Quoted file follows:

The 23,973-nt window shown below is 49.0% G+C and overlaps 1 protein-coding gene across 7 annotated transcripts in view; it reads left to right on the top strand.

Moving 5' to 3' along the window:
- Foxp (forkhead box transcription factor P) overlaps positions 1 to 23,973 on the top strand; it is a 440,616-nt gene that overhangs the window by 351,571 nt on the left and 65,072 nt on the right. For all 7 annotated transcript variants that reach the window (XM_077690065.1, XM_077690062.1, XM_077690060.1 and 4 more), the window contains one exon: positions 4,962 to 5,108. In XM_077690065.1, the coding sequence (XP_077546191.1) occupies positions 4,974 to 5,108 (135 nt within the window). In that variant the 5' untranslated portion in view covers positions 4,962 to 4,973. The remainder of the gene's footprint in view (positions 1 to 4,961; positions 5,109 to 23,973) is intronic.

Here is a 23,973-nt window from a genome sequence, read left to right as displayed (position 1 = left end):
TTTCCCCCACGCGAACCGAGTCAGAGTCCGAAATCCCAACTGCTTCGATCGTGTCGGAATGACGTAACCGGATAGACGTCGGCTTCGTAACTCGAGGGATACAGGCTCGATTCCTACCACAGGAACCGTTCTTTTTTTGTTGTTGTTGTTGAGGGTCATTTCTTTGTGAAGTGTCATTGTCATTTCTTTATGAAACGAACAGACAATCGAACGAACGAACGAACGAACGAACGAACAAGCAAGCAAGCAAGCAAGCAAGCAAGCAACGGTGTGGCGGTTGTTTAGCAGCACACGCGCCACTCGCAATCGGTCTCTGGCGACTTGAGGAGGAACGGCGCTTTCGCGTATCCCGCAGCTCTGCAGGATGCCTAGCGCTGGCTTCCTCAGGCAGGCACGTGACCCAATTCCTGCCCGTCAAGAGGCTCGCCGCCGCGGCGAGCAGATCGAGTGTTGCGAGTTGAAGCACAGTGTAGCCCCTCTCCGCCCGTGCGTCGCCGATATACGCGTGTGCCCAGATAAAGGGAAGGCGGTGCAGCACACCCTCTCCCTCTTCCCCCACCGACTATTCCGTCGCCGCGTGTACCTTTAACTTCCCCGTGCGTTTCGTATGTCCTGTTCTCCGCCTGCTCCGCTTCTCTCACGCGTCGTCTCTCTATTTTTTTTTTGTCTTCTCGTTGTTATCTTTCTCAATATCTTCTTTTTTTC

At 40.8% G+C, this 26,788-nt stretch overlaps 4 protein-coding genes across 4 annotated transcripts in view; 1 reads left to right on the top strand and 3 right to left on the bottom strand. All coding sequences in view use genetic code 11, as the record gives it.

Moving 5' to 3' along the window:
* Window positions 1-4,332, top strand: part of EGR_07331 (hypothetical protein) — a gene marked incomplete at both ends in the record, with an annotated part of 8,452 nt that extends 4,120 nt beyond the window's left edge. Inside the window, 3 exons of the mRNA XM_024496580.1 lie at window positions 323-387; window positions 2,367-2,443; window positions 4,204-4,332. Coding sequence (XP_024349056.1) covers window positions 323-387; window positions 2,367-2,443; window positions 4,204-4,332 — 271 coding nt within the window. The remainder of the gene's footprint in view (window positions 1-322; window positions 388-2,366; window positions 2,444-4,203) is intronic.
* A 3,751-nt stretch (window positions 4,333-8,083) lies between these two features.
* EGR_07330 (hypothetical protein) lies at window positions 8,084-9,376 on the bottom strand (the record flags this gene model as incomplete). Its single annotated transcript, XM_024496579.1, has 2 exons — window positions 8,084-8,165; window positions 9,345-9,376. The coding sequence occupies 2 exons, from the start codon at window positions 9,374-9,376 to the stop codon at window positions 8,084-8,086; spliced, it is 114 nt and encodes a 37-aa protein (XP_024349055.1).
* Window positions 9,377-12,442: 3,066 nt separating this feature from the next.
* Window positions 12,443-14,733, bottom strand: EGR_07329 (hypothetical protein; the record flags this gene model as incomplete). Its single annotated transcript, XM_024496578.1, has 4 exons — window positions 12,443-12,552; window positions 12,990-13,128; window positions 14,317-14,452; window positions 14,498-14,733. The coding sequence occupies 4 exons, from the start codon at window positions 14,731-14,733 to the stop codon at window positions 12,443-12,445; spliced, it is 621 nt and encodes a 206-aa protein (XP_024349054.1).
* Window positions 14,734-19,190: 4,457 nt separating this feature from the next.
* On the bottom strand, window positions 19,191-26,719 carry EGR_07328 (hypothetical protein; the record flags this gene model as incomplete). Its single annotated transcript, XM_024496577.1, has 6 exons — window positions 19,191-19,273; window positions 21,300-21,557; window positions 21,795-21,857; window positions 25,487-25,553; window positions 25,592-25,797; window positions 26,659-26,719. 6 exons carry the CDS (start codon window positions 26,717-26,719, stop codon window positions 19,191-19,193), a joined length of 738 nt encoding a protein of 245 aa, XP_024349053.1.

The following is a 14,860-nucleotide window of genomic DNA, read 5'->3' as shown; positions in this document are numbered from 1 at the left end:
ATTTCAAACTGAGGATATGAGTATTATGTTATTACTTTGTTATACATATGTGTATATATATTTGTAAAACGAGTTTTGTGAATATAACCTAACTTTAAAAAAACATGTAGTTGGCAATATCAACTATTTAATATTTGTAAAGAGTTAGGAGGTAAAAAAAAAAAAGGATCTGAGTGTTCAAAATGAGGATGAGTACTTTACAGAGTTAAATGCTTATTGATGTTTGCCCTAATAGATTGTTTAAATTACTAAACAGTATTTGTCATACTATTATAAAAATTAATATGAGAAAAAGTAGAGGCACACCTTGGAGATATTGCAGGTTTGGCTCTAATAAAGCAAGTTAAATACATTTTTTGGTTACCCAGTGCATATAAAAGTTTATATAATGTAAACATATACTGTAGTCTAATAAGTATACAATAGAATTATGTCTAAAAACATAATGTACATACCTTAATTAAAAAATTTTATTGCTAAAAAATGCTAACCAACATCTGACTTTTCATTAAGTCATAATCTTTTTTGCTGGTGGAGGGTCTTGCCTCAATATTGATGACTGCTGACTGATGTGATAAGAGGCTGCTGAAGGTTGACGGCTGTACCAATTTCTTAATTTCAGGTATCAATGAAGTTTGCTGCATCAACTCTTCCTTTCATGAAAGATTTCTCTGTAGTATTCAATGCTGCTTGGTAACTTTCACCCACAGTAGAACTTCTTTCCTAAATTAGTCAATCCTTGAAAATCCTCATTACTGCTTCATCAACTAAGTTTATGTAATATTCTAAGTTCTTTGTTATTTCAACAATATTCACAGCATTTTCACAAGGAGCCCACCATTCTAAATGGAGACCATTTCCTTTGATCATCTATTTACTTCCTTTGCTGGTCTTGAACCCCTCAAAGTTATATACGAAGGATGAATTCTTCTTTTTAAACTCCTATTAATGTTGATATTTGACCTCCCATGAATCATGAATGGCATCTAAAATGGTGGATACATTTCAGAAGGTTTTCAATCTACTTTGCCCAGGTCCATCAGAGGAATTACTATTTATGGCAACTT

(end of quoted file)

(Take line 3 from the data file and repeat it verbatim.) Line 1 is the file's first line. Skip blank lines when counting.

- Foxp (forkhead box transcription factor P) overlaps positions 1 to 23,973 on the top strand; it is a 440,616-nt gene that overhangs the window by 351,571 nt on the left and 65,072 nt on the right. For all 7 annotated transcript variants that reach the window (XM_077690065.1, XM_077690062.1, XM_077690060.1 and 4 more), the window contains one exon: positions 4,962 to 5,108. In XM_077690065.1, the coding sequence (XP_077546191.1) occupies positions 4,974 to 5,108 (135 nt within the window). In that variant the 5' untranslated portion in view covers positions 4,962 to 4,973. The remainder of the gene's footprint in view (positions 1 to 4,961; positions 5,109 to 23,973) is intronic.